Unhappy Returns: Data Shows Marketers Should Focus On Messaging In Holiday Ads

Shoppers' opinions on returning items bought online and in-store based on a PowerReviews survey in June of 7,688 U.S. consumers shows consumers in higher-income households are more likely interested in returns than lower-income households. 

Data from the PowerReviews Consumer Survey: Returns in Retail in 2021 found 83% of consumers with incomes of more than $100,000 annually report that free returns are important vs. 75% of consumers with an annual income of $25,000.

About 76% of shoppers with an annual income of between $26,000 and $50,000 said free returns are important, while 77% of those with an annual income of between $51,000 and $75,000 said free returns are important. The number goes up to 80% for consumers who earn between $76,000 and $100,000.

Logically, it seems as if lower-income households would want an easy, free return policy, but as it turns out, high-income households have more discretionary income to spend on nice-to-have items, and they want the option to return the item if they change their mind. Lower-income households could be primarily doing online shopping for necessities that they don’t plan to return.

advertisement

advertisement

Returns from online purchases are as common as they were prior to the COVID-19 pandemic. Some 88% of consumers report they make returns at least “occasionally.” This aligns with industry reporting that says returns were up 70% year-over-year in 2020.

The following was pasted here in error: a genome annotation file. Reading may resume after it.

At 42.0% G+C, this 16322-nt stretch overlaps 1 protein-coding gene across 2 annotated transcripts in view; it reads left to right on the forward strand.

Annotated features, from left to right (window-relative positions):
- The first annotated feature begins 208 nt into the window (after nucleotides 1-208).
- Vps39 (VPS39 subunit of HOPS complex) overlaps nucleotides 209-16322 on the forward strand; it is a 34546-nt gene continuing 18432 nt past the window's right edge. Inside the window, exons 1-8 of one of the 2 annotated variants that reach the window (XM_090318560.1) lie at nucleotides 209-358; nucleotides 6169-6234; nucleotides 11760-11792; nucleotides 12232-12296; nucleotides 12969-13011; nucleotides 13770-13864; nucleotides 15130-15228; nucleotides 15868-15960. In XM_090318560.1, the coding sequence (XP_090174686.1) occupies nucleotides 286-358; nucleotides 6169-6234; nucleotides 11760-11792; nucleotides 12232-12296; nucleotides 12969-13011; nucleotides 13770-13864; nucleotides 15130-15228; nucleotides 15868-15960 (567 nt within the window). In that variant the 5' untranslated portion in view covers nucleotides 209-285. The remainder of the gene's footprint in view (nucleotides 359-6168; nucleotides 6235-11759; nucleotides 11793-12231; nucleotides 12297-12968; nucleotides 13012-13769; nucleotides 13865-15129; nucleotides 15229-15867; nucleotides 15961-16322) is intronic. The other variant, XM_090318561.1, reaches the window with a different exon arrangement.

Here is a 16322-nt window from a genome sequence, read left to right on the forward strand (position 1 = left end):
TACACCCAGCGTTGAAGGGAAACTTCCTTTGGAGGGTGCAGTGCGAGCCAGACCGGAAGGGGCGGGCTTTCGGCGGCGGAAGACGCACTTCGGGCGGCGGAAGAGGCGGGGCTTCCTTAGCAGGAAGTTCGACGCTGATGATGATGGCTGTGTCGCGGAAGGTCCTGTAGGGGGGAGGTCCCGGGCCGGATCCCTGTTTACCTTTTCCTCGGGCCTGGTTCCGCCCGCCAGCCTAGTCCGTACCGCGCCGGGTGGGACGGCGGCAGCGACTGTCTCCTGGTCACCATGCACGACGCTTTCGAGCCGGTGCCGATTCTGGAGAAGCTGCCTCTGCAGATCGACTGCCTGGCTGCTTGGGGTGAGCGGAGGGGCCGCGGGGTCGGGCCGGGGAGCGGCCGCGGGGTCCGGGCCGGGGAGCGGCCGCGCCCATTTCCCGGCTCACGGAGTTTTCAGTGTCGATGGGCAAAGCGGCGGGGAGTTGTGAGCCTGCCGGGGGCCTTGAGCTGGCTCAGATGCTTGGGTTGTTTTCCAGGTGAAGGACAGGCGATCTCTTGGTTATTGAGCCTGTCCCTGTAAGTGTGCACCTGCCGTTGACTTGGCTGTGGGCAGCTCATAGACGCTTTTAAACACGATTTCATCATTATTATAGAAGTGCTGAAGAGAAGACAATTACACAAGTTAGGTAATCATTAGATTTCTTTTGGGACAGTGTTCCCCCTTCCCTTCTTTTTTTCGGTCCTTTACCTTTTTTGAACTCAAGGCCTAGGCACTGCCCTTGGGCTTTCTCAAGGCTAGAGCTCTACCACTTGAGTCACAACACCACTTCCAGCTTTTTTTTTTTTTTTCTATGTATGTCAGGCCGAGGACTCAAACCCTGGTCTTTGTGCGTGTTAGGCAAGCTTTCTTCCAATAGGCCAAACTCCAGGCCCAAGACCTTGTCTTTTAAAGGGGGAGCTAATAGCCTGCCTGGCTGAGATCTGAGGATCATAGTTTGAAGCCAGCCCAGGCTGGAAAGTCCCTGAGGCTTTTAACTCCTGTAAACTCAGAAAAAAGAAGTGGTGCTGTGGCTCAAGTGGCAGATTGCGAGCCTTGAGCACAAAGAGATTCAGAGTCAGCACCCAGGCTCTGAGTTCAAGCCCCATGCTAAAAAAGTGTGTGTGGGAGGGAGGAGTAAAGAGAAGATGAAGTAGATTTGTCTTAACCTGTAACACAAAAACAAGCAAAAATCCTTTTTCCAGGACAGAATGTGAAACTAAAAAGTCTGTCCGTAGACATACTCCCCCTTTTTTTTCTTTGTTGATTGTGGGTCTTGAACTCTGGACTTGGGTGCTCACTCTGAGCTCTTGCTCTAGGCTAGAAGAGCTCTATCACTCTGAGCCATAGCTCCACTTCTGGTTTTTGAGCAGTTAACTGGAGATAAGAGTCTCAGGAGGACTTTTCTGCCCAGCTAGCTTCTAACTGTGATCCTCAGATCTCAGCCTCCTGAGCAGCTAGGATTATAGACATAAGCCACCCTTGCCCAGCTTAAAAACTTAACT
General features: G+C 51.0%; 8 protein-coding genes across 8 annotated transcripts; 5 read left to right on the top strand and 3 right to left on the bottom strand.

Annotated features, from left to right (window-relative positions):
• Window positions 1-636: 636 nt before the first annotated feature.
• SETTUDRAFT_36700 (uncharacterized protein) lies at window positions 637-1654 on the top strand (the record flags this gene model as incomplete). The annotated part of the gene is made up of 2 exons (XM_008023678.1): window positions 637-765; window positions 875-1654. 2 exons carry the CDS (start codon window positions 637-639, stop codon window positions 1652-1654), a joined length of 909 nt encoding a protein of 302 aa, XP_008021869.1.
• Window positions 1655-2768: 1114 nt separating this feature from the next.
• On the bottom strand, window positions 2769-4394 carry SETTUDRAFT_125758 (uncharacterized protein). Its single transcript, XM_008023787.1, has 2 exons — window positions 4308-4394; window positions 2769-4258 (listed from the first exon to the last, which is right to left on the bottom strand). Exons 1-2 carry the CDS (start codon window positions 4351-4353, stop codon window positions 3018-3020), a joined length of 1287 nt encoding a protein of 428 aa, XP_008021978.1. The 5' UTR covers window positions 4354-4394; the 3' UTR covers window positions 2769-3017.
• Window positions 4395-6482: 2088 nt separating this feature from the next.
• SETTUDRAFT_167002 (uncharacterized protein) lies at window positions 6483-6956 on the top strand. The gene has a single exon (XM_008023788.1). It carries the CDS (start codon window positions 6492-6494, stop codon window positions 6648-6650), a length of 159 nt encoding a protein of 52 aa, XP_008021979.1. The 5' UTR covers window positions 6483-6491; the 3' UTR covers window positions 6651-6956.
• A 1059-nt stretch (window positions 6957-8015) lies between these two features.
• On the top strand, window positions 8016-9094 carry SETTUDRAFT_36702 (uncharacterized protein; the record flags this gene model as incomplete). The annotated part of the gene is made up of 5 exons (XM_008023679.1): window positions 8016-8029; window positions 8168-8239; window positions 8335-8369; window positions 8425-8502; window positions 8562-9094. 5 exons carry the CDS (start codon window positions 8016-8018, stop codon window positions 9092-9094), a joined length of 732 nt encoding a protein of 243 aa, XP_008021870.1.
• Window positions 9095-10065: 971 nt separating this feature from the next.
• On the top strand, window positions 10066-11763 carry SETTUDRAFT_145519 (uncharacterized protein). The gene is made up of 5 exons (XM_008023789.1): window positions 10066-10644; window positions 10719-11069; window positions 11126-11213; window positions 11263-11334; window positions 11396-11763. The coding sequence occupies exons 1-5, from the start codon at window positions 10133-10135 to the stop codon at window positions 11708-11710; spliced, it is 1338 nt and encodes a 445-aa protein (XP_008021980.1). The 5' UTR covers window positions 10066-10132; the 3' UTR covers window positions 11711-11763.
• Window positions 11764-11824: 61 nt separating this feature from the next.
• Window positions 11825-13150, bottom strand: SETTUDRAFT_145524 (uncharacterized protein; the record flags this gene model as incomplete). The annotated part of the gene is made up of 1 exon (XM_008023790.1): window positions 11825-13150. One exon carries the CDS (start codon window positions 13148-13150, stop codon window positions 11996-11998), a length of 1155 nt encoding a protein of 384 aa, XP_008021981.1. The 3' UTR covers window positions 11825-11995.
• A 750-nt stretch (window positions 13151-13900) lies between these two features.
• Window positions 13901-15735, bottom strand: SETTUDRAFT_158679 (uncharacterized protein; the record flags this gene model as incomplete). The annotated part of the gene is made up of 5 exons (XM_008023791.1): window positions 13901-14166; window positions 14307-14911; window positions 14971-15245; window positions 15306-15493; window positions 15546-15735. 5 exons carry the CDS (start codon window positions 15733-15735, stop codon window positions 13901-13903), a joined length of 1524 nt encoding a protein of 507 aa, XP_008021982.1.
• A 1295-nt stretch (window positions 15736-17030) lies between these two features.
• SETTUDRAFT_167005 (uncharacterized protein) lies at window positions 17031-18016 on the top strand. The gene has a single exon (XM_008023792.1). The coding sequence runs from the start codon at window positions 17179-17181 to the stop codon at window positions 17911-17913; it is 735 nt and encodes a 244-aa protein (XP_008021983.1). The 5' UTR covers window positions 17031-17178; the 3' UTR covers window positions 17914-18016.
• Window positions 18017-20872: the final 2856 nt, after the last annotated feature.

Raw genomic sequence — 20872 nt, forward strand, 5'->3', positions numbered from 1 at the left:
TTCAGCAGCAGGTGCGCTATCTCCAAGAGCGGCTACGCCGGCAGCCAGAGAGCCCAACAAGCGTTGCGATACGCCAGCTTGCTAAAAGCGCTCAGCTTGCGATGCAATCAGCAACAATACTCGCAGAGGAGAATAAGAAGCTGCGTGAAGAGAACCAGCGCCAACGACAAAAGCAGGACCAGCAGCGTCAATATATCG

Some 22% said they make returns “sometimes,” while 5% said they do so "regularly," 2% said “always” and 12% said they “never” do returns.

At 22%, those who earn less than $25,000 annually were also the most likely to say they would never return something. Some 5% of those who earn more than $100,000 annually were the least likely to return items.

When consumers were asked whether they return products purchased online more or less often than products you buy in-store, 47% said it is the same, while 33% said less, and 20% said more.

At 28%, GenZ were the most likely to say they returned items purchased online more frequently, and at 13% Boomers were the least likely to do so.

When comparing the frequency of returning items today vs. before the COVID-19 pandemic, 72% of consumers say they return online purchases at the same rate, while 15% said less and 13% said more.

Apparel, shoes, and electronics top the most-returned product categories. At 88%, clothing was the most common type of product that people returned. Shoes placed No. 2 at 44%, and electronics came in at No. 3 with 43%.

The data also suggests user-generated content (UGC) decreases the likelihood of returns.

When asked which forms of UCG would make a consumer less likely to return products bought online if viewed them prior to purchasing, 70% cited ratings and reviews, while 68% said questions and answers, and 67% said images and videos.  

UGC is the most influential format for younger shoppers. Some 82% of Gen Z agreed that viewing UGC imagery prior to purchasing a product online would make them less likely to return it. Millennials were next at 73%, while Gen X came in at 61%, and Boomers at 51%.

Reviews also decrease the likelihood of returns at 75%, 75%, 64%, and 59%, respectively.

Next story loading loading..